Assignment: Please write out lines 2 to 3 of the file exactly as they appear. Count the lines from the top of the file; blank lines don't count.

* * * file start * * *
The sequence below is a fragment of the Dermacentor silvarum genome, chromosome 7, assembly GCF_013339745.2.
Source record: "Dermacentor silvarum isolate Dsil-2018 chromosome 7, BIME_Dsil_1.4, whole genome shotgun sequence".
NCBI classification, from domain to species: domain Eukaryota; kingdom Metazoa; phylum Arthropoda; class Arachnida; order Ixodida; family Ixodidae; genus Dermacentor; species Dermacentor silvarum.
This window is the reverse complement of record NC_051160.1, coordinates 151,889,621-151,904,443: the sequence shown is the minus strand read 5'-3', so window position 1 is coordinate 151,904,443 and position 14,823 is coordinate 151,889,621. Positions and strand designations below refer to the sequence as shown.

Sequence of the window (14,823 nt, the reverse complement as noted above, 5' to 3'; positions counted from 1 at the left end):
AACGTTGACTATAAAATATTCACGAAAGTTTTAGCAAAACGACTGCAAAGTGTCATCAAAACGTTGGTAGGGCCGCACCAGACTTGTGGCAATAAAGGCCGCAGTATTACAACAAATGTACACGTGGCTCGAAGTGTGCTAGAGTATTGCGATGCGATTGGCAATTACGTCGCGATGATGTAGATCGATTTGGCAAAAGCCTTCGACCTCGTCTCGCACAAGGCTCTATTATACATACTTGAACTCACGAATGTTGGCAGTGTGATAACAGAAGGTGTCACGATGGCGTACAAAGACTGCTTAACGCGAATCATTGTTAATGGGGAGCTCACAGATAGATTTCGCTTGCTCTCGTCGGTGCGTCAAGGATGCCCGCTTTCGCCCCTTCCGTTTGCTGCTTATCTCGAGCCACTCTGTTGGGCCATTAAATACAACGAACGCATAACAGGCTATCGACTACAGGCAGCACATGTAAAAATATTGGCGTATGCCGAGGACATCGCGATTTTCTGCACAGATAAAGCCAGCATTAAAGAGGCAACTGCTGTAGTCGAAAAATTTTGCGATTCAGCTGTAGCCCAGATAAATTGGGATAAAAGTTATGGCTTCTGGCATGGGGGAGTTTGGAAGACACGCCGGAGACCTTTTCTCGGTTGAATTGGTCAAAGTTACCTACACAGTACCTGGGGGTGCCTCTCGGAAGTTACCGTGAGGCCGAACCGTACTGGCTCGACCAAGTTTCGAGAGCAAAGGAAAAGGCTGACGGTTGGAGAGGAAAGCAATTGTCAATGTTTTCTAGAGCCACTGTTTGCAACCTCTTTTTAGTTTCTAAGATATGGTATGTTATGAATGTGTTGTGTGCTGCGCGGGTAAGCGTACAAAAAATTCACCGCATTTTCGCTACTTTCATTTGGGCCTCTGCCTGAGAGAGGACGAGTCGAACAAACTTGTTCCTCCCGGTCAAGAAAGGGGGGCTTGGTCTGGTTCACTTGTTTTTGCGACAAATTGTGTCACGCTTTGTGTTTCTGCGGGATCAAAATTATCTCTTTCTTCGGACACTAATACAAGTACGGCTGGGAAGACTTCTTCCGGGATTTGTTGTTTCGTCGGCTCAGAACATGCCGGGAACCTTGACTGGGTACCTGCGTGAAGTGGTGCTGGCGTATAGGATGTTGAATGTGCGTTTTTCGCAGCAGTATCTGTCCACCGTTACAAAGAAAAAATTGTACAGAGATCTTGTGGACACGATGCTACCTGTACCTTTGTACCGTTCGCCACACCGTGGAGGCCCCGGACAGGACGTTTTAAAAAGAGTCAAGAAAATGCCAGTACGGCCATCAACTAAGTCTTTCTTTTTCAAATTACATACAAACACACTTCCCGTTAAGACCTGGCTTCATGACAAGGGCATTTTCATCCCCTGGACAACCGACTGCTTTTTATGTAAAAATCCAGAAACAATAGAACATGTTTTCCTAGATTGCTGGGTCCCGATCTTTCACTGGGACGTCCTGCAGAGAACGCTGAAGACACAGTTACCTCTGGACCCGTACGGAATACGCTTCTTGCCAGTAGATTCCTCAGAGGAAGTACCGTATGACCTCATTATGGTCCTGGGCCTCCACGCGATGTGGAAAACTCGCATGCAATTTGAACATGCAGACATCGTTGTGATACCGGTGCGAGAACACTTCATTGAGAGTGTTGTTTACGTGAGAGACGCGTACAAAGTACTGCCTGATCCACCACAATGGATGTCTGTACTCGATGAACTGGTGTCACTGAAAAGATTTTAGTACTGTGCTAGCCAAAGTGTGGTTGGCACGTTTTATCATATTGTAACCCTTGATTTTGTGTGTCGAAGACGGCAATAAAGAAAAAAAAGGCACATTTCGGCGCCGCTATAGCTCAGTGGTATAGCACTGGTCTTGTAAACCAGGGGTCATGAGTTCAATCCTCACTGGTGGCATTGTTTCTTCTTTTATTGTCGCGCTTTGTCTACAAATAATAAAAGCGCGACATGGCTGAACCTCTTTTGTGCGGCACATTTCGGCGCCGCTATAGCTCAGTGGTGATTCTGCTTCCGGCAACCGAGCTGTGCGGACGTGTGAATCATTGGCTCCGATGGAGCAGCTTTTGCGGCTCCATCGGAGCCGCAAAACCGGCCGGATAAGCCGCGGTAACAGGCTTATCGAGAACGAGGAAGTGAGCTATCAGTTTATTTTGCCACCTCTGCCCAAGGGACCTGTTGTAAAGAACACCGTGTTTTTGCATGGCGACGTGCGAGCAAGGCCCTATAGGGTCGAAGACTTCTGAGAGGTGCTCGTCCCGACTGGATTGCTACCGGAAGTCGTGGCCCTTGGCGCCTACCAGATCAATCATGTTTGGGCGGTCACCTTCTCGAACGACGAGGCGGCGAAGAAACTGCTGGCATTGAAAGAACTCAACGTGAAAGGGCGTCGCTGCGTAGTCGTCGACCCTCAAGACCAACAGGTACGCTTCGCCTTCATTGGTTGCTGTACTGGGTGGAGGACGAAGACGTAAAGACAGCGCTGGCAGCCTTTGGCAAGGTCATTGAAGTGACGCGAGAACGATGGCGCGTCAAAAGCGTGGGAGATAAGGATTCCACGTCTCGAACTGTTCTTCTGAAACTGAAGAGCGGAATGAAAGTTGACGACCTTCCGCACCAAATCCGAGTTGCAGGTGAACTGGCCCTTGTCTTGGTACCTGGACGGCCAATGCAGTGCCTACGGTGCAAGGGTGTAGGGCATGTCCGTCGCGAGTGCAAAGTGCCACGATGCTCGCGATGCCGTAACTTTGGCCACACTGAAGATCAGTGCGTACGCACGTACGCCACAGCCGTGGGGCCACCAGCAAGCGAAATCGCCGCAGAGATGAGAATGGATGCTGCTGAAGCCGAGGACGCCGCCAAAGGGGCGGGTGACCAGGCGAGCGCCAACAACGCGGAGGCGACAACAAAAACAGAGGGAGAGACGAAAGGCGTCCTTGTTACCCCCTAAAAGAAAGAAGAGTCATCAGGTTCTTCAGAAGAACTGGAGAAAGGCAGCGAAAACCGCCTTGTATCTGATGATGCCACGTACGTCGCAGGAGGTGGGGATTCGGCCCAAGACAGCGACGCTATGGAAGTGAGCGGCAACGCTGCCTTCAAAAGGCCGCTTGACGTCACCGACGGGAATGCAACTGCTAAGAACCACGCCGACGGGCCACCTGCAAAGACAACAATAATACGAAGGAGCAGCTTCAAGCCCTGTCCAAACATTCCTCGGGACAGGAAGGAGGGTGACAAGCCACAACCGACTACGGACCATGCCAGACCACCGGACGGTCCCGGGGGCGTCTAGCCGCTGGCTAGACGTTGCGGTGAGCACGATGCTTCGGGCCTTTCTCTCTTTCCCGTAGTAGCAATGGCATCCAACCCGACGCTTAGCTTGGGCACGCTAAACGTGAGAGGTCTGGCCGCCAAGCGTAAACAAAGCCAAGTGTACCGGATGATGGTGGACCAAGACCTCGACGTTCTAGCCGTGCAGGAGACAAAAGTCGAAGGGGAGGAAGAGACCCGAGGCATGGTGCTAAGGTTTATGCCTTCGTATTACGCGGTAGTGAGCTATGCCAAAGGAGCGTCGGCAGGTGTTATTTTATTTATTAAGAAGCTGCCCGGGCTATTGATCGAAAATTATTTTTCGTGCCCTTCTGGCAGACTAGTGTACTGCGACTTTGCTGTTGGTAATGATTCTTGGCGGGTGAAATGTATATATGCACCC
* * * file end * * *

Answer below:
Source record: "Dermacentor silvarum isolate Dsil-2018 chromosome 7, BIME_Dsil_1.4, whole genome shotgun sequence".
NCBI classification, from domain to species: domain Eukaryota; kingdom Metazoa; phylum Arthropoda; class Arachnida; order Ixodida; family Ixodidae; genus Dermacentor; species Dermacentor silvarum.